A labor union is a formal group created by workers under the same employer, who hold similar ideas regarding the standards for their work (such as wages, salaries, working conditions, benefits, etc.). Their purpose is to “level the field” for negotiations between workers and the employer, since the employer is often in a position to exercise greater bargaining power than the workers.
Negotiations between the union and the employer(s) usually results in an agreement spelling out the new conditions for employment, as well as the rights and duties of employers and workers.
Labor unions are becoming increasingly more common in small business settings, not just larger employment operations. Thus, small business owners need to have an understanding of what they can and can’t do if a labor union is being organized in their business.
By nature, labor unions often pit the interests of the workers against those of the employer. However, these differences don’t necessarily need to result in a small business labor union conflict- they should be addressed according to the requirements of law.
The rights and duties of a small business owner will largely depend on the timeline of the union’s formation. For example, the small business owner’s rights are very different before a union is formed compared to the period after they are formed. Before a union is formed, laws usually allow a small business owner to:
- Prohibit the distribution of union literature in the workplace;
- Restrict employee efforts to sign union cards or petitions
- Forbid outside non-employee organizers from conducting activities on company property
Note that these rules and prohibitions must already be in place before union organizing activities are launched. If the prohibitions mentioned above are instituted after organizing has already begun, the small business owner risks facing charges for unlawful employment retaliation.
Any labor union organization effort needs to follow the requirements of the National Labor Relations Act (NLRA). The NLRA is the main federal union labor law. It defines what both employers and employees can and can’t do during union formation and bargaining efforts. There are also state and local laws governing unions.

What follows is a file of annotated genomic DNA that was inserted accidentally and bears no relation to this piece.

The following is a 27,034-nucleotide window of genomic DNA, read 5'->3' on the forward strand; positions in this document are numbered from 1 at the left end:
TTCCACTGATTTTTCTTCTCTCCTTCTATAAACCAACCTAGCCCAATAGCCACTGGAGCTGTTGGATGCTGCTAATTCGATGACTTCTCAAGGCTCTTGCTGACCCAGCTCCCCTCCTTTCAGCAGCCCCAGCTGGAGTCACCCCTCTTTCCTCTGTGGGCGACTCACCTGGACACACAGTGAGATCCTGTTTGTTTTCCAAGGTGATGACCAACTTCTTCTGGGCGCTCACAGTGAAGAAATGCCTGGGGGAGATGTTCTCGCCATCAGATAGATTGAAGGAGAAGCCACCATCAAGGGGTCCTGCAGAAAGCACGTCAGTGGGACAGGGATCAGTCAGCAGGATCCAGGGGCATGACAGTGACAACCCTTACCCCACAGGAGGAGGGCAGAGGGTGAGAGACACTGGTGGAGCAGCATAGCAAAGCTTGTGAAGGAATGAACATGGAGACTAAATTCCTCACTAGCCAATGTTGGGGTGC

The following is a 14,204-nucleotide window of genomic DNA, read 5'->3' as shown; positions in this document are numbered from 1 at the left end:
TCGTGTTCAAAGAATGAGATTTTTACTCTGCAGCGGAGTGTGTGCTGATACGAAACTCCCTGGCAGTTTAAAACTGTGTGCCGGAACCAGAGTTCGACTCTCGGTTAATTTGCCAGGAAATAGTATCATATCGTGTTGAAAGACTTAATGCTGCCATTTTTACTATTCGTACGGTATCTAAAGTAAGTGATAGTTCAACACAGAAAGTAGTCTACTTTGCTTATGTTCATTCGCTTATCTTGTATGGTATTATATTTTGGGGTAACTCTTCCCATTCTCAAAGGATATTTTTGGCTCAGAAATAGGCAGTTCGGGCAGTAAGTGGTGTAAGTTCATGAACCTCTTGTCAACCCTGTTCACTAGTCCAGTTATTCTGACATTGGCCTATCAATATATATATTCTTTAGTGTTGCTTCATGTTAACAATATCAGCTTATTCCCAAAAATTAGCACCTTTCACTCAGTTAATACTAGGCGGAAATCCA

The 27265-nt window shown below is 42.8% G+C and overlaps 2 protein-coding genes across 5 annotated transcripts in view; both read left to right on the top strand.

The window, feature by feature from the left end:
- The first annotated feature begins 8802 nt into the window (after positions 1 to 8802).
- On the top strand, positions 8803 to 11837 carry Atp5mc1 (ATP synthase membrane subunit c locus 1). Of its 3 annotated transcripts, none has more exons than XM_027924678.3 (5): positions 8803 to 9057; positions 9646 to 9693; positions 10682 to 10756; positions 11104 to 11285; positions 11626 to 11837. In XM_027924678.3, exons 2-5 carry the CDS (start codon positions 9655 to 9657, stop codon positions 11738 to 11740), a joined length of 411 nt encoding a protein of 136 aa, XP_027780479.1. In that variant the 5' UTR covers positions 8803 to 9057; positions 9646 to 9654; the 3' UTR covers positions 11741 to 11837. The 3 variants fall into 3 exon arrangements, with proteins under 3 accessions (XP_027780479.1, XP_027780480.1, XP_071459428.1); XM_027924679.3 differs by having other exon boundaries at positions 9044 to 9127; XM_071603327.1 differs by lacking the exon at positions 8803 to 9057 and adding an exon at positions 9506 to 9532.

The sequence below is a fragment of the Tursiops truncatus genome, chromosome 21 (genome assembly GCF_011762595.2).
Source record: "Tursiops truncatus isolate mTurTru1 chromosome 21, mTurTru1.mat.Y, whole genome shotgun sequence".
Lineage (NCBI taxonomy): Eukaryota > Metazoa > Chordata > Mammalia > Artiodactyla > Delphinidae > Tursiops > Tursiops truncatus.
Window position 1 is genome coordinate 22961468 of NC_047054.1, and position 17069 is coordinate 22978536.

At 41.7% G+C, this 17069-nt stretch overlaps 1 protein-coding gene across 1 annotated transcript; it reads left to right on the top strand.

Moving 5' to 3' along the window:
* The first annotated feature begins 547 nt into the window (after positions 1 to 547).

Small business owners need to safeguard themselves by knowing what they can and can’t do if a union labor organization campaign is underway. For example, they can’t engage in “unfair practices” against the employees, such as:
- Discriminating against pro-union employees
- Showing favoritism towards anti-union employees
- Visiting employee’s homes in attempts to lobby against the union
- Implying that a union victory would mean termination or loss of benefits
- Withholding employee names and information from organizers (once an election agreement has been reached)
- Conducting employee polls about their views on the proposed union agreements
- Refusing to conduct good-faith negotiations with a legitimate union
- Coercing, restraining, or otherwise interfering with employees
After the union negotiates with the small business owner(s), the two parties will usually reach a contractual agreement known as a “collective bargaining agreement.” The agreement spells out the new terms and changes that both parties agree to.
If the small business owner is unsatisfied with the outcome, they may be able to file a lawsuit addressing the bargaining agreement (especially if there is evidence that the union has engaged in unfair practices). Alternatively, the can seek the assistance of third party government agency and have the case investigated
Such actions may require the assistance of an attorney, since lawsuits involving labor issues can affect a large number of persons.
Small business labor union conflicts can create a drain on both time and resources. If you need help with a small business labor union conflict, you may wish to enlist the services of an employment lawyer in your area. Your attorney can assist you as soon as you learn of any disputes or issues with employees, and can represent you during trial if a lawsuit is necessary.